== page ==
8 p.m. Wednesday, Jan. 15 | The Social, 54 N. Orange Ave. | 407-246-1419 | thesocial.org | $15
Since 2003, the literate, languid folk-pop of California songwriter Alex Brown Church’s solo project, Sea Wolf, has evolved at a charmingly glacial pace. Like a series of quick, picaresque glances unfurling out the window of a car cruising up the Pacific Coast Highway, Sea Wolf’s three full-length albums and single EP reflect Church’s filmmaking background and dedication to craft. Softly strummed guitars here, soaring vocals there, swelling strings and symphonic flourishes tossed in for extra flavor.
Those moody melodies, indie-orchestral arrangements and tenderly nostalgic lyrical tropes can be both endearing and maddening. After a Sea Wolf song was used on the soundtrack for blockbuster 2009 vampire hit Twilight: New Moon, the ivory music-journalism tower let out a dramatic sigh, inveighing against Church’s earnestness and his new young, mostly female audience. The glossy production of slick 2012 album Old World Romance only intensified those howls of protest – from both devoted Sea Wolf fans who longed for Church’s previous rootsy, lo-fi approach and those critics who began dismissing anything he touched.
Here’s the kicker about Church: Dismiss his songs all you want as autumnal, Coldplay-lite scoops of vanilla ice cream. But you can’t knock the man’s ability to expertly mold a sweeping four-minute mini-epic that will gently tug at the heartstrings of even the most skeptical. Now, Church has returned Sea Wolf from whence it came: recording and producing a fan-funded, non-label-affiliated album at home in his personal studio – and then taking those songs on the road for an intimate solo tour, including his first headlining dates in Florida.
“The solo tour is partially to promote the new record,” Church says. “But it’s also something that’s become a part of what I do every few years. A lot of songs sound good with just acoustic guitar, and there’s definitely a certain sector of Sea Wolf fans who appreciate hearing those songs at a show.”
Church says that he’s not trying to replicate the folksy groove of his first album, Leaves in the River. But, he adds, “I was excited about returning to that place where there wasn’t any sort of pressure from labels about selling lots of records. No expectation of what Sea Wolf was going to be. That was a very playful time for me, and being able to experiment back in my own studio with my own instruments in my own personal space was the spirit I was trying to get back to.”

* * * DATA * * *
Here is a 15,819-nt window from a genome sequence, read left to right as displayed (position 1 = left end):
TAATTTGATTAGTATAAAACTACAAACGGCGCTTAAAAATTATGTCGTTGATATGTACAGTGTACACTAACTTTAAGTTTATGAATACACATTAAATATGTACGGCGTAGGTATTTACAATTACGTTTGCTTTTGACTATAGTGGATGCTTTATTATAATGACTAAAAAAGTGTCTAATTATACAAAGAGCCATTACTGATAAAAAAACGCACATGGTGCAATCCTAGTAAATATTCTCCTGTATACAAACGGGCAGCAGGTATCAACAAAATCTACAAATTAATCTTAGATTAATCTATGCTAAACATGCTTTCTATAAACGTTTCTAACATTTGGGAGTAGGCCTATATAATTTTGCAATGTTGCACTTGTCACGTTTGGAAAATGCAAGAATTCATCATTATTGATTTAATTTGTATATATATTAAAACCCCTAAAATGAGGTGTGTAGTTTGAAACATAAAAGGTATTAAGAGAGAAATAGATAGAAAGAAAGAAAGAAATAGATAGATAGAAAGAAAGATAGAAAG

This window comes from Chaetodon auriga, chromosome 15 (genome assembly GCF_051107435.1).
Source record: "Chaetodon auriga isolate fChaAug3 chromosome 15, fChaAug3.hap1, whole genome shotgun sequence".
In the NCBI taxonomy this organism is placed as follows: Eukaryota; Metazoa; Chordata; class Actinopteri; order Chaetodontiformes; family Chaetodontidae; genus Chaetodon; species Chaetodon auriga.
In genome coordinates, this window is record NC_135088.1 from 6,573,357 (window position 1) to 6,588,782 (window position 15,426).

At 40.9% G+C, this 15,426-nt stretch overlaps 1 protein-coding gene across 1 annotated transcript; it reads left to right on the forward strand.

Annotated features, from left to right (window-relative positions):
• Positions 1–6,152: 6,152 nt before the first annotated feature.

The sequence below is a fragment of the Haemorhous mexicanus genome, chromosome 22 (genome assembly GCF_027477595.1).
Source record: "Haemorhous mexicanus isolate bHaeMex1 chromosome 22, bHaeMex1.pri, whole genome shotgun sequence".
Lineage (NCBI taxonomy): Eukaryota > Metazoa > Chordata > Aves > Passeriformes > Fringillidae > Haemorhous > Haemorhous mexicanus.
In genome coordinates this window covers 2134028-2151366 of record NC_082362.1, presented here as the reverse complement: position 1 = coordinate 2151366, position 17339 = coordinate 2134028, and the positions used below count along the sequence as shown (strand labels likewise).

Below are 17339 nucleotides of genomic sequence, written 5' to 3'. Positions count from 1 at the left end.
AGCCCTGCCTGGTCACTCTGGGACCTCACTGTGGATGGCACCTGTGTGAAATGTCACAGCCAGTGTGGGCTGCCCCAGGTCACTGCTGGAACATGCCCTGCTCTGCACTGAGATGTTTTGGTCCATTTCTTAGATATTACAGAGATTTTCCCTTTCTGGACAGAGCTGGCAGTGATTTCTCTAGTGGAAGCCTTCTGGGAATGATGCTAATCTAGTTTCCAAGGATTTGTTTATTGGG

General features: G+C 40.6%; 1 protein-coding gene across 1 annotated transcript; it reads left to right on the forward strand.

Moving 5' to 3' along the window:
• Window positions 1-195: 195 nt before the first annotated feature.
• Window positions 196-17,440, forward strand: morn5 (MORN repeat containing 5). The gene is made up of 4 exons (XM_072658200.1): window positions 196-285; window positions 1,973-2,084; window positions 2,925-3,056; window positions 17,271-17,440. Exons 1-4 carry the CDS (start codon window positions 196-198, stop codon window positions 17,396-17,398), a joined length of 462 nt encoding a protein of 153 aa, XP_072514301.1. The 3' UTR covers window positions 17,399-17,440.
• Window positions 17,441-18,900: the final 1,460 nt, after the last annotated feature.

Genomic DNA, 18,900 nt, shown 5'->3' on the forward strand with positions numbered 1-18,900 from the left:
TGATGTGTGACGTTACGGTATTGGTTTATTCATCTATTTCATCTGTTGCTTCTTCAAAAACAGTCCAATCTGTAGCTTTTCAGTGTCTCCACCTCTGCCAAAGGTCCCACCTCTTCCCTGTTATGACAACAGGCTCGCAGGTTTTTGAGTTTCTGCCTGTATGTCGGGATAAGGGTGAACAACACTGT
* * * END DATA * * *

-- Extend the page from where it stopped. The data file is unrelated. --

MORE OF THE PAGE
Of course, Sea Wolf isn’t a true “solo” project. Church credits longtime band members Lisa Fendelander, Joey Ficken, Scott Leahy and Eliot Lorango with steering his music in the right direction. And then there are those 1,169 Kickstarter backers who helped Church raise $63,169 in 42 days to fund the as-yet-unnamed new album, touted online as “experimental” and “stripped-down.” In the grand spirit of online gift-giving, those supporters will receive exclusive T-shirts, posters, set lists, vintage copies of Jack London’s The Sea-Wolf (the inspiration for the project’s name), personalized videos and, for lucky fan Matt Langston, who donated $3,500, the opportunity to lay down guitar and vocal tracks on a song.
“[The Kickstarter process] definitely allowed me to be more comfortable with my songwriting,” Church says. “I can’t say I was always productive, even when I wanted to be. But what I’ve learned making four Sea Wolf records is that you go through peaks and valleys of productiveness. The important thing to keep in mind is that it always comes back. There’s always going to be material in the future, which has definitely provided a sense of confidence in my own abilities as a songwriter.”
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